Sunday, June 26, 2011

AT THE PLAYGROUND


     A woman of wisdom once told me she is happiest when “everyone (in her family) is under the same roof.” That’s certainly true for those of us who have made it to grandparent-land, having survived both trial and tribulation in raising our young, accepting their departure for their own living, getting used to the quiet and slower pace of the empty nest and then welcoming the arrival of grandchildren.
The old saw, of course, is that grandchildren make grandparents happy in part because they eventually go home, that you can enjoy all over again the wonder of growing children, their imagination, their frank questions, their idiosyncrasies, but at the end of the day, there comes a time to depart. Most of us could not go through parenthood again but being grandparents is just right, keeping us in this special loop of humanity. It is its own blessing.
On a recent jaunt with Beatrice, one of my three granddaughters (plus a grandson) in Memorial Park along the Hudson River at Nyack, N.Y., I was reminded of my own two sons’ upbringing, now so deep in the past but yet as if it were yesterday.
Beatrice is inquisitive, bright, says “no” most of the time, wants to do everything by herself as two years olds are wont to demand. In my own time with my sons in this same park, then just steps from my crazy-hours newspaper job at the old Journal-News, I was probably thinking more about job/career stress and paying bills and therefore paying less attention to the boys at the park’s playground than I should have.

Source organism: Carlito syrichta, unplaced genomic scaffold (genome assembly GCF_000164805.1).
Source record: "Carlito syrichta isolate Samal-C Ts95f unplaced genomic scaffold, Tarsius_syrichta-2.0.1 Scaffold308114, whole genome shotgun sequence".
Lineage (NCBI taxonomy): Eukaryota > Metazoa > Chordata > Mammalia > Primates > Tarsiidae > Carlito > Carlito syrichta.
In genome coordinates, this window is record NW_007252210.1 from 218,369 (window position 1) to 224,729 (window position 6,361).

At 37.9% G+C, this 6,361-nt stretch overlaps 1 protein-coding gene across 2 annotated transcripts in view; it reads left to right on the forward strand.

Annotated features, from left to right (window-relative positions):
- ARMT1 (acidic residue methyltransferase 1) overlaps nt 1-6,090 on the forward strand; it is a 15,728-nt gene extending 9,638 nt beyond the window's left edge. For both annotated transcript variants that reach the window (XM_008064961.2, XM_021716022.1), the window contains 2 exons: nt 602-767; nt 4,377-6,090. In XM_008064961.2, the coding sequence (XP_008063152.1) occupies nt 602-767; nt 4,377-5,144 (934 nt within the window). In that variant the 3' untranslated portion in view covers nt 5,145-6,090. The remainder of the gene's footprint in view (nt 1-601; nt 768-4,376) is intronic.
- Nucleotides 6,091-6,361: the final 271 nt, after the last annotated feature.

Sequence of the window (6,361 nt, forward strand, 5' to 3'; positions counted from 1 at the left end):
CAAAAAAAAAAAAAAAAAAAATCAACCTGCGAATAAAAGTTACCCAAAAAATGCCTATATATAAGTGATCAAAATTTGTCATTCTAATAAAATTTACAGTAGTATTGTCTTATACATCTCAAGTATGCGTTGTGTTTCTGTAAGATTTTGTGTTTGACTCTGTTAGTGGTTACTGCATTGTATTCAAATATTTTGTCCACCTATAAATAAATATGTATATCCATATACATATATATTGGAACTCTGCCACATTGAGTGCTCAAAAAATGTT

Beatrice had my attention, though, on the swings, on the animal figures, in the treehouse, wherever her short interest span took her. A retired “Gramps” is just naturally better at grandparenting than he was back in the saddle as a parent.
I was not alone then, of course. My wife Lillian was an excellent parent, making up for my own shortcomings, and is better today at grandparenting than this old coot. The offspring of the offspring will learn manners and all other good things from her, as did the sons. From me they shall receive wacky answers, fierce independence, self-reliance (I hope) and questioning of unquestioned authority.
My boys, too, heard the same line, and I am proud to say they are as pioneering and individual as an American ought to be, now or back in 1776. But they are fine parents, too, which their mom taught them to be, not me. I see that when their children come to the park to play with an oddball grandfather or when they all gather “under the same roof.” 

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